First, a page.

President Clinton Friday announced an effort to combat diabetes, a metabolic disease that afflicts millions of Americans.
In a ceremony at Georgetown University Medical Center, the president called attention to $2.1 billion in federal spending over the next five years for diabetes treatment and research, included in the newly signed balanced budget legislation.
Most of the money will pay for expanded medical benefits for the estimated 3.2 million diabetics who are covered by Medicare. For the first time, Medicare will cover the purchase of monitors that enable patients to check their own blood sugar levels. It will also pay for health care providers who teach diabetics how to control the disease and keep blood sugar levels from rising or falling precipitously. Self-management training had been permitted only in hospital programs, while blood glucose monitors were covered only for diabetics who cannot control blood sugar by adjusting their diet and were required to take insulin.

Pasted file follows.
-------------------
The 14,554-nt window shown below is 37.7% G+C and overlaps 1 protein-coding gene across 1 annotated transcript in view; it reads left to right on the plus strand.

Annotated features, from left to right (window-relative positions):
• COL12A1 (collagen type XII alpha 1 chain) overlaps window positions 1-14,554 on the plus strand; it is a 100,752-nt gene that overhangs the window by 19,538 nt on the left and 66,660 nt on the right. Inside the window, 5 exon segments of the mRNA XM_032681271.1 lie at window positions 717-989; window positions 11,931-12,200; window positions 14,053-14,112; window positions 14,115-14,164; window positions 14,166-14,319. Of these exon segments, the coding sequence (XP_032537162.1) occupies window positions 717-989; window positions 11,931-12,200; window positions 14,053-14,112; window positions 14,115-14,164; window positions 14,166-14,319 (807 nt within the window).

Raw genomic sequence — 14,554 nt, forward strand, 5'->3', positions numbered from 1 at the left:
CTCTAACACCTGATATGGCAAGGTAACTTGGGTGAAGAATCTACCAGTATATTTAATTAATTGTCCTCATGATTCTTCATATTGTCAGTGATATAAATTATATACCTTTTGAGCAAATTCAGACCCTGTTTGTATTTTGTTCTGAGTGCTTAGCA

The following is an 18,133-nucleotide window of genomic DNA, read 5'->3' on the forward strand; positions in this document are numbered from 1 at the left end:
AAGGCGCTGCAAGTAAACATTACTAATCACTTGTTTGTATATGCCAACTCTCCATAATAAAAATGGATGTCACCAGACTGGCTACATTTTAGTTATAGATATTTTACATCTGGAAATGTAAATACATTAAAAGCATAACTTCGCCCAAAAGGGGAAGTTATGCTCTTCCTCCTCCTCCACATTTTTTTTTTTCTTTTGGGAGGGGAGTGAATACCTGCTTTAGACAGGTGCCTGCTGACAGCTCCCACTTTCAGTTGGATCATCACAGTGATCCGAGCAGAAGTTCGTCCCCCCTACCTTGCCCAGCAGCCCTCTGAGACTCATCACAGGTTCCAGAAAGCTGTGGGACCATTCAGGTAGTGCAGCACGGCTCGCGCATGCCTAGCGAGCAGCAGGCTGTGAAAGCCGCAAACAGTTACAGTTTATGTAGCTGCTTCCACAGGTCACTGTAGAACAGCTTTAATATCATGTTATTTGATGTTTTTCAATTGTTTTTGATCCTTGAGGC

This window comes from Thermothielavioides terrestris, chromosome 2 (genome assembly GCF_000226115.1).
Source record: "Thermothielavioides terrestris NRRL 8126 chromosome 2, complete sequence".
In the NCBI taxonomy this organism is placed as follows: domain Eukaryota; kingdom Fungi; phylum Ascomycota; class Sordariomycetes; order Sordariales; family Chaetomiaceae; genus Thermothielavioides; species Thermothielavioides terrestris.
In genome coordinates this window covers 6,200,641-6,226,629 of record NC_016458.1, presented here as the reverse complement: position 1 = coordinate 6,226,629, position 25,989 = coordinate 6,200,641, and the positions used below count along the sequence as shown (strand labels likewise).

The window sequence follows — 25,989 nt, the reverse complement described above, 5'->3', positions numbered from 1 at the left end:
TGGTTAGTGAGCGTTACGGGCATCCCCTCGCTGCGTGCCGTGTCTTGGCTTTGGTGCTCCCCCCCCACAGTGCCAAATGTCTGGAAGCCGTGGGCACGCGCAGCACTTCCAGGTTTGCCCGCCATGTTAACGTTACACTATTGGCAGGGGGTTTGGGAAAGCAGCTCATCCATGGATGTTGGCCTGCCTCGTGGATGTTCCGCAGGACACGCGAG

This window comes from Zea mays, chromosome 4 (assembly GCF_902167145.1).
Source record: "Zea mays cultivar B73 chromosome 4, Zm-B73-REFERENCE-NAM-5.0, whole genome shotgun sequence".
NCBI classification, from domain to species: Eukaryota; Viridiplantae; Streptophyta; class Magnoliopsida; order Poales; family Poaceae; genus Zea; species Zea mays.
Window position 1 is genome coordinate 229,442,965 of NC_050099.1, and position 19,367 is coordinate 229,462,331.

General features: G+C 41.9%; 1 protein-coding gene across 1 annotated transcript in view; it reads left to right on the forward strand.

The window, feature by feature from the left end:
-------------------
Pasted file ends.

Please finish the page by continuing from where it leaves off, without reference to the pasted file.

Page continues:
The measure also provides $150 million for research into the prevention and cure of Type I diabetes, often known as juvenile diabetes because half of its sufferers are children, and $150 million for the treatment and prevention of rampant diabetes among American Indians.
The White House said that 16 million Americans have diabetes, which results from defects in the body’s ability to manufacture the insulin it needs to process glucose in the blood. It can cause kidney, nerve, heart or blood vessel failure.
For reasons that are unclear, American Indians are particularly vulnerable, with one out of every five suffering from the disease.
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